Dr Witt doesn’t think so and with good reason. Nothing the SA government runs is functional so there’s no reason to suppose that an ANC run national healthcare system would be any different. Even if there were no corruption and theft (highly unlikely) the Buffoona Buffoona team would almost certainly cock things up majestically. Let’s face it, they can’t even get a Presidential trip to Ukraine and Russia right without cocking that up and throwing a few gratuitous insults of ‘racism’ at the Polish authorities just for good measure.

Dr Witt makes the excellent point that every single general practitioner is a private healthcare provider, often operating from buildings that double as their homes. So you would lose your family GP and be forced to attend an overcrowded public hospital. As Gareth Cliff pithily commented, the 9 million or so South Africans who have access to private healthcare at the moment will be in the same boat as the 50 million who don’t so we will all be equally badly off with no access to decent healthcare. Viva socialist equality viva!

Dr Witt made the point that a doctor in private practice will bill a patient or the relevant medical aid scheme for costs. Under the proposed NHI this would be illegal and one suggestion is that doctors would be salaried and paid considerably less by the state than they can earn currently. So guess what?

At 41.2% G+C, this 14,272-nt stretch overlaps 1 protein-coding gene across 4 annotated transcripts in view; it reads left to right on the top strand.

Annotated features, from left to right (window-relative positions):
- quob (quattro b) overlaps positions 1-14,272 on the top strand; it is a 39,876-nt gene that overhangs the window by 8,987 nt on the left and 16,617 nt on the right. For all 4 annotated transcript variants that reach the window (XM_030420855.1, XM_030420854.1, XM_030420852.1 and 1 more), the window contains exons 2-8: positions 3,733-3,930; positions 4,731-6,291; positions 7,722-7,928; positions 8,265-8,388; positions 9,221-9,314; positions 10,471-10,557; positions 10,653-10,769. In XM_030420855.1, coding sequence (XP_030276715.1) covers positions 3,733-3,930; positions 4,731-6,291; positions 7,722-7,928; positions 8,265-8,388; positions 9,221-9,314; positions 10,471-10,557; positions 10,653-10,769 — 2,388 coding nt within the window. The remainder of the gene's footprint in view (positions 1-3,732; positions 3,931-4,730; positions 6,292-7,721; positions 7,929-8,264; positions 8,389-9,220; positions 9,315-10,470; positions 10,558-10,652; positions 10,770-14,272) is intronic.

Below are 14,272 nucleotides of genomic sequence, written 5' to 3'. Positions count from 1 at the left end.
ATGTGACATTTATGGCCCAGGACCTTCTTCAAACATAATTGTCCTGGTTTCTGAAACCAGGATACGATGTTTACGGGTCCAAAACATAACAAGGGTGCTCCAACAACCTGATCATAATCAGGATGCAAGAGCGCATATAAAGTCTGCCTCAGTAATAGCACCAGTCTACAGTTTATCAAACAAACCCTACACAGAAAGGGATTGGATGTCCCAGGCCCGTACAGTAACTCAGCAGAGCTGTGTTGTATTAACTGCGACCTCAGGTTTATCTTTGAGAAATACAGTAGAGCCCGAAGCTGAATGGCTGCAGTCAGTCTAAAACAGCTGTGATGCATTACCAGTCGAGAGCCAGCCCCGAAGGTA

Doctors will either emigrate, particularly if they are younger, or just stop practicing.

It doesn’t seem to have occurred to the numbskulls pushing the NHI that there will be a mass exodus of medical specialists. So the first problem the ANC will face is a dwindling pool of professionals prepared to work in poorly equipped and neglected hospitals. Doesn’t sound like a tempting career path to me. Surely even Cuba with a population of only 11 million must run out of exportable doctors at some point?

Dr Witt also made the point that medical professionals make up a high percentage of the 600 000 top income tax payers in the country. So not only do we lose their skills if they emigrate but we also lose their tax contributions.

There is a knock-on problem with this though. If our top medical professionals leave and our healthcare system collapses completely as seems probable then what would be the point of any economically productive person remaining in the country?

One of the main attractions of moving to the Western Cape ten years ago, and particularly Somerset West, was the excellence of private healthcare in this part of the world; something you increasingly value as you get older.

The ANC have come up with some pretty crazy ideas over the years to put off both local and foreign investment. Threats of a wealth tax, expropriation of land without compensation (or more likely land grabs in the style of Zimbabwe), BEE and stifling racist employment laws all hang like a sword of Damocles over the economy.

None of these cause me to lose sleep at night because I am largely unaffected by them. However, the removal of my access to decent healthcare at a time when my wife and I will need it most scares the hell out of me. The only cold comfort I can find is that the Buffoona Buffoona are so useless at organising anything that I will hopefully be long gone before it all actually happens.